This is it — the hot news that Wall Street was waiting for with bated breath.
$600 billion Fed funny money! Big LIE!
This is it — the hot news that Wall Street was waiting for with bated breath.
Fed Chief Bernanke’s going to buy another $600 billion in Treasury securities to pump liquidity into the economy.
But it’s all one big, fat lie.
First, because the whole concept of “buying Treasuries” is a smokescreen. What Bernanke is really doing is running the money printing presses, and it’s no secret. Even the emperor himself knows he has no clothes.
Second, because Bernanke also knows — all too well — that he’s not truly pumping money INTO the U.S. economy. In reality, the U.S. economy is leaking like a sieve. So for all practical purposes, he’s pumping the money OUT OF the U.S. economy — to countries overseas.
Third and most important, the “big number” — $600 billion — is meaningless. The Fed says quite bluntly that they will …
In other words, they’ll blow right past the $600 billion mark whenever and however they darn please.
State of Shock and Awe
Meanwhile, yesterday’s elections have left one political party in a state of shock and the other basking in the warm glow of success. And our readers are not the least bit surprised!
Thanks to our special polls — both among our own readers and nationally — we were able to tell you, well ahead of time, that fiscal conservatives would sweep into Washington, and that the entire government would end the day deeply divided.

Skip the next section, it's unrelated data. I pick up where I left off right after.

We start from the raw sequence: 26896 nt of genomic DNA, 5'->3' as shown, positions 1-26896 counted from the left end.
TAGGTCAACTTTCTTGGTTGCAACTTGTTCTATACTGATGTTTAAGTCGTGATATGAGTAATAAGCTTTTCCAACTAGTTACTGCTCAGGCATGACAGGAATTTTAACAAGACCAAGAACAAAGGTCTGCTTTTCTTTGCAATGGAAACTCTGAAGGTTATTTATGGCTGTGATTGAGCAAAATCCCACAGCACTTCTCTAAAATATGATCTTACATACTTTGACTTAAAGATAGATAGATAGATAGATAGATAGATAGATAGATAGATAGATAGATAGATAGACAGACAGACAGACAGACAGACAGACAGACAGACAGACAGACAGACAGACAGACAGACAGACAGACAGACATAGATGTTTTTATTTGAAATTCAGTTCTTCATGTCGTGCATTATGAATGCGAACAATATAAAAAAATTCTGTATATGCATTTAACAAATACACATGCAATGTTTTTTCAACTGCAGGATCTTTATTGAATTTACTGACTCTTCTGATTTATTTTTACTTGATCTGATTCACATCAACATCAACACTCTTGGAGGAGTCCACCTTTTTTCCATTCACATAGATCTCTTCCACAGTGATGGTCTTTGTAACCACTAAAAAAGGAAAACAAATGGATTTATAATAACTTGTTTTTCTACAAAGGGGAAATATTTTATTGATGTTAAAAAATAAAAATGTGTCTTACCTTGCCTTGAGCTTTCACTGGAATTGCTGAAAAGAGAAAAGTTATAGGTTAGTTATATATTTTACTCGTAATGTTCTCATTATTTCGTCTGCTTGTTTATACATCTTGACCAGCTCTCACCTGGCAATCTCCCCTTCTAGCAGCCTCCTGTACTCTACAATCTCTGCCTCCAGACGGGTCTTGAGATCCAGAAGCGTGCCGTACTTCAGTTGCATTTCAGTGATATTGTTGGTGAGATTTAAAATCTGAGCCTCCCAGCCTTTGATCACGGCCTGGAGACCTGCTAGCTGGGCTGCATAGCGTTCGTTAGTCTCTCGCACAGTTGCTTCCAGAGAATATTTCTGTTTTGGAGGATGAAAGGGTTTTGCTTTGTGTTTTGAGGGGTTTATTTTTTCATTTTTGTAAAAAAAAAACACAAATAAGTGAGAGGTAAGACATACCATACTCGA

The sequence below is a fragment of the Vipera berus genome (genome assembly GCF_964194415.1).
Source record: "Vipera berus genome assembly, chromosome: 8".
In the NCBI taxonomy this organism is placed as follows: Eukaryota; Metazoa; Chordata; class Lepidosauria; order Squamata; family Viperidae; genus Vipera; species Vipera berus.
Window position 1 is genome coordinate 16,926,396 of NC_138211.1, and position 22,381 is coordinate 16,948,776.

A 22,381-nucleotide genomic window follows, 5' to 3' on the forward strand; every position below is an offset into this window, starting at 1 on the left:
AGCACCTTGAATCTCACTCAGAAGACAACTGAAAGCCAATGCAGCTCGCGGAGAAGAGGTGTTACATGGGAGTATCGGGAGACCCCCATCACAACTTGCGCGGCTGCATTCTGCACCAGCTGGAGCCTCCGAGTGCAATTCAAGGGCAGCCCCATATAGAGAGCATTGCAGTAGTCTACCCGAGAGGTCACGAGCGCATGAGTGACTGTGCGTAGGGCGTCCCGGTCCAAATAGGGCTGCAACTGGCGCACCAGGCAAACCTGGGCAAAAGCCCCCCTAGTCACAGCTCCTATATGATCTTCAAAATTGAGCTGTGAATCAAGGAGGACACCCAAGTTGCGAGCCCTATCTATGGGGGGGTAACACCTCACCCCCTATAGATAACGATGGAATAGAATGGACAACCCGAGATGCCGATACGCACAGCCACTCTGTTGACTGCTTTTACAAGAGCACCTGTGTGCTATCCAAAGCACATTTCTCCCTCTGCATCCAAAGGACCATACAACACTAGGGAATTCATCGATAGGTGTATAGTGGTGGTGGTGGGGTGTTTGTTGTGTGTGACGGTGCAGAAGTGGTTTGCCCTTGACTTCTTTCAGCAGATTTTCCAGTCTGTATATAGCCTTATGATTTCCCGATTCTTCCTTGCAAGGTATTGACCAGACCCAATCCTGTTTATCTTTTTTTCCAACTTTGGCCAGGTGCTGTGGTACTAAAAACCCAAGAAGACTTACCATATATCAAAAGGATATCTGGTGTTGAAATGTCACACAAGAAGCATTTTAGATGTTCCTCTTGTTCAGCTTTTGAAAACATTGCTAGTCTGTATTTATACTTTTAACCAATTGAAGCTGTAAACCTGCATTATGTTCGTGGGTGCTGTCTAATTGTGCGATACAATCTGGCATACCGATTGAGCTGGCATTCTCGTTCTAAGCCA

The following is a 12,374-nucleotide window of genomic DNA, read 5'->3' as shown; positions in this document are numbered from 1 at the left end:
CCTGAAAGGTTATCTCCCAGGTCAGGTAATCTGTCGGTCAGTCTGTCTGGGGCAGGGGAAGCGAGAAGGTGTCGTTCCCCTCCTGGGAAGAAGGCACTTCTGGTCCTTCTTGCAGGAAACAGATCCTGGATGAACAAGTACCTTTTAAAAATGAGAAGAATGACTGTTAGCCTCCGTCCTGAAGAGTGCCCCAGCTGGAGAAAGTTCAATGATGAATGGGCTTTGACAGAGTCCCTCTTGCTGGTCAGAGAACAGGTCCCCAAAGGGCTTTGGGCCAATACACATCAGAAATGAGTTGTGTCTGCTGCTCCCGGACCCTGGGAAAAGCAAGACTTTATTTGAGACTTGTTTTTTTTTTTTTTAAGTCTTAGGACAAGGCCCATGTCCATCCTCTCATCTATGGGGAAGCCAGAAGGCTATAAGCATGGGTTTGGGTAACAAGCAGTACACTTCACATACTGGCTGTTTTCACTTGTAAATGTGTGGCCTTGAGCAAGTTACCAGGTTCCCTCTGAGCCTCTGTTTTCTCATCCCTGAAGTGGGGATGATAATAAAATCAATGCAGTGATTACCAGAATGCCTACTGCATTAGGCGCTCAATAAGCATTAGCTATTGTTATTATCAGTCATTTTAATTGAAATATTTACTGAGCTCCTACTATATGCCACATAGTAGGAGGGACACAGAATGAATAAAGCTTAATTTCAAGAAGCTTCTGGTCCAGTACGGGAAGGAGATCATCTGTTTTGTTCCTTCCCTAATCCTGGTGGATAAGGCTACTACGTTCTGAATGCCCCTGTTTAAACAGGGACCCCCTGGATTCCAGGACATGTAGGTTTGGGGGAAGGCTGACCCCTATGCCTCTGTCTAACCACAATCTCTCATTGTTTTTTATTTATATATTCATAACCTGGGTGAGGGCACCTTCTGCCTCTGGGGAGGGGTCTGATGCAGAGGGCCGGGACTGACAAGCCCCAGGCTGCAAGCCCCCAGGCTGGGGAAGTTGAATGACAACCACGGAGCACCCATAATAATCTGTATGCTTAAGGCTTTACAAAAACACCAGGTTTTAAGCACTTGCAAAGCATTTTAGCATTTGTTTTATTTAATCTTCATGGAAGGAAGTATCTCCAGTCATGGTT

In the House of Representatives, Republicans rule. In the Senate, the Democratic party held on by the skin of its teeth, but without a true, operational majority.
That means Congress is now officially OUT of the stimulus and bailout business. It also means that many in Congress will be fighting to actually reduce government spending at every opportunity.
Most importantly, it means all the gas that was fueling the meager recovery of the past two years is no more. President Obama couldn’t push a new spending bill through the new House or Senate even if his life depended on it!
And that leaves the White House
with a serious problem …
Obama & Team know that the 2012 presidential campaign effectively starts TODAY … that voters will hold the president personally responsible for turning the economy around … and that ANY FAILURE TO SLASH UNEMPLOYMENT WILL DOOM THEIR CHANCES in the next election!
But new spending bills are no longer a possibility. So that leaves the president with one and ONLY one weapon of last resort: The Federal Reserve.
That’s why today’s Fed announcement — that it will print only $600 billion to buy Treasuries and other securities — is just a down payment. Merely a small tip compared to the truly big money-printing binge yet to come.
Look: In the world we just left behind, Congress and the Treasury Department led the charge on stimulus:
- Congress passed spending bills.
- The Treasury borrowed the money to pay for them.
- The Fed’s role was merely to buy Treasuries with newly-printed money in order to keep interest rates low.
Now, in the new world that has just dawned, the game has changed. Radically! Congress and the Treasury are on the sidelines. The responsibility for stimulating the economy now falls on the Fed ALONE.
That’s why you need to take today’s Fed announcement with a grain of salt. Yes, the Fed is firing up the printing presses again. Yes, it will use that money to buy treasuries and other securities. But …
$1.7 trillion in new paper money,
and it still wasn’t enough.
My point: Anyone who really believes that the Fed will only print a mere $600 billion this time is missing the point. It will take many times that amount to buy Obama a second term! The bottom line …